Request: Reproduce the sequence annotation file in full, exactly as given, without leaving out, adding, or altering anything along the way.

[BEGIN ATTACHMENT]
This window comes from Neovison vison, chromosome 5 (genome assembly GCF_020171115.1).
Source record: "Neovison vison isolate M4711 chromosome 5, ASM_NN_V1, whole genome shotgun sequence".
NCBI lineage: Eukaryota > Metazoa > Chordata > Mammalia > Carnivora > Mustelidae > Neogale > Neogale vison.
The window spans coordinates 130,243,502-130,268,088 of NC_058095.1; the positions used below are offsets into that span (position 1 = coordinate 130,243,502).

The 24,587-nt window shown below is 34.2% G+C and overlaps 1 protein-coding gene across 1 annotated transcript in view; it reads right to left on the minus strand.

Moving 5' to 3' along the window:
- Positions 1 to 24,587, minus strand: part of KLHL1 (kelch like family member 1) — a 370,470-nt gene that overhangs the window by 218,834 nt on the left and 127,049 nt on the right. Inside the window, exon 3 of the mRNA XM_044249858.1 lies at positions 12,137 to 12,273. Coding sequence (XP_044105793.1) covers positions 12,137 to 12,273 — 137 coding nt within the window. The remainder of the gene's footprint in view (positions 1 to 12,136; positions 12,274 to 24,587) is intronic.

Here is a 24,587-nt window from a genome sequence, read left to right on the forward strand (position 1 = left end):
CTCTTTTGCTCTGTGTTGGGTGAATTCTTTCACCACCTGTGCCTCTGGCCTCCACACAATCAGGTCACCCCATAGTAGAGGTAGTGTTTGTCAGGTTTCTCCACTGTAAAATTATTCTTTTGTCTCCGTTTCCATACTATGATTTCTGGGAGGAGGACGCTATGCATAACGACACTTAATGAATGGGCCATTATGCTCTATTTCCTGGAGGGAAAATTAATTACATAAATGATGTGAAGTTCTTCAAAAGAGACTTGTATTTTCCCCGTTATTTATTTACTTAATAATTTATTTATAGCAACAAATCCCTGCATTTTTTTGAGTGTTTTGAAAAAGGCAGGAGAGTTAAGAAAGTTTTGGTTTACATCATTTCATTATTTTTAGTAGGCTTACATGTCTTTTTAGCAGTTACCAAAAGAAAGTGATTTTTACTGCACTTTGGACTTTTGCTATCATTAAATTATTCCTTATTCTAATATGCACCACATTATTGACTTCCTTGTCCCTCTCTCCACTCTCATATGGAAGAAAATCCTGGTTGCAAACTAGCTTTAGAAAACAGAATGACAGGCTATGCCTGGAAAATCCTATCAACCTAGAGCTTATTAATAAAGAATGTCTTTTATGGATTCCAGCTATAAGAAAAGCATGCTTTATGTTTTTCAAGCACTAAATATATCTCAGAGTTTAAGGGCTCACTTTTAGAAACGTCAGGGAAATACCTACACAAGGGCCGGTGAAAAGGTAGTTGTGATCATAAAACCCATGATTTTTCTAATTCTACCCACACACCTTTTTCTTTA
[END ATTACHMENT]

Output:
This window comes from Neovison vison, chromosome 5 (genome assembly GCF_020171115.1).
Source record: "Neovison vison isolate M4711 chromosome 5, ASM_NN_V1, whole genome shotgun sequence".
NCBI lineage: Eukaryota > Metazoa > Chordata > Mammalia > Carnivora > Mustelidae > Neogale > Neogale vison.
The window spans coordinates 130,243,502-130,268,088 of NC_058095.1; the positions used below are offsets into that span (position 1 = coordinate 130,243,502).

The 24,587-nt window shown below is 34.2% G+C and overlaps 1 protein-coding gene across 1 annotated transcript in view; it reads right to left on the minus strand.

Moving 5' to 3' along the window:
- Positions 1 to 24,587, minus strand: part of KLHL1 (kelch like family member 1) — a 370,470-nt gene that overhangs the window by 218,834 nt on the left and 127,049 nt on the right. Inside the window, exon 3 of the mRNA XM_044249858.1 lies at positions 12,137 to 12,273. Coding sequence (XP_044105793.1) covers positions 12,137 to 12,273 — 137 coding nt within the window. The remainder of the gene's footprint in view (positions 1 to 12,136; positions 12,274 to 24,587) is intronic.

Here is a 24,587-nt window from a genome sequence, read left to right on the forward strand (position 1 = left end):
CTCTTTTGCTCTGTGTTGGGTGAATTCTTTCACCACCTGTGCCTCTGGCCTCCACACAATCAGGTCACCCCATAGTAGAGGTAGTGTTTGTCAGGTTTCTCCACTGTAAAATTATTCTTTTGTCTCCGTTTCCATACTATGATTTCTGGGAGGAGGACGCTATGCATAACGACACTTAATGAATGGGCCATTATGCTCTATTTCCTGGAGGGAAAATTAATTACATAAATGATGTGAAGTTCTTCAAAAGAGACTTGTATTTTCCCCGTTATTTATTTACTTAATAATTTATTTATAGCAACAAATCCCTGCATTTTTTTGAGTGTTTTGAAAAAGGCAGGAGAGTTAAGAAAGTTTTGGTTTACATCATTTCATTATTTTTAGTAGGCTTACATGTCTTTTTAGCAGTTACCAAAAGAAAGTGATTTTTACTGCACTTTGGACTTTTGCTATCATTAAATTATTCCTTATTCTAATATGCACCACATTATTGACTTCCTTGTCCCTCTCTCCACTCTCATATGGAAGAAAATCCTGGTTGCAAACTAGCTTTAGAAAACAGAATGACAGGCTATGCCTGGAAAATCCTATCAACCTAGAGCTTATTAATAAAGAATGTCTTTTATGGATTCCAGCTATAAGAAAAGCATGCTTTATGTTTTTCAAGCACTAAATATATCTCAGAGTTTAAGGGCTCACTTTTAGAAACGTCAGGGAAATACCTACACAAGGGCCGGTGAAAAGGTAGTTGTGATCATAAAACCCATGATTTTTCTAATTCTACCCACACACCTTTTTCTTTA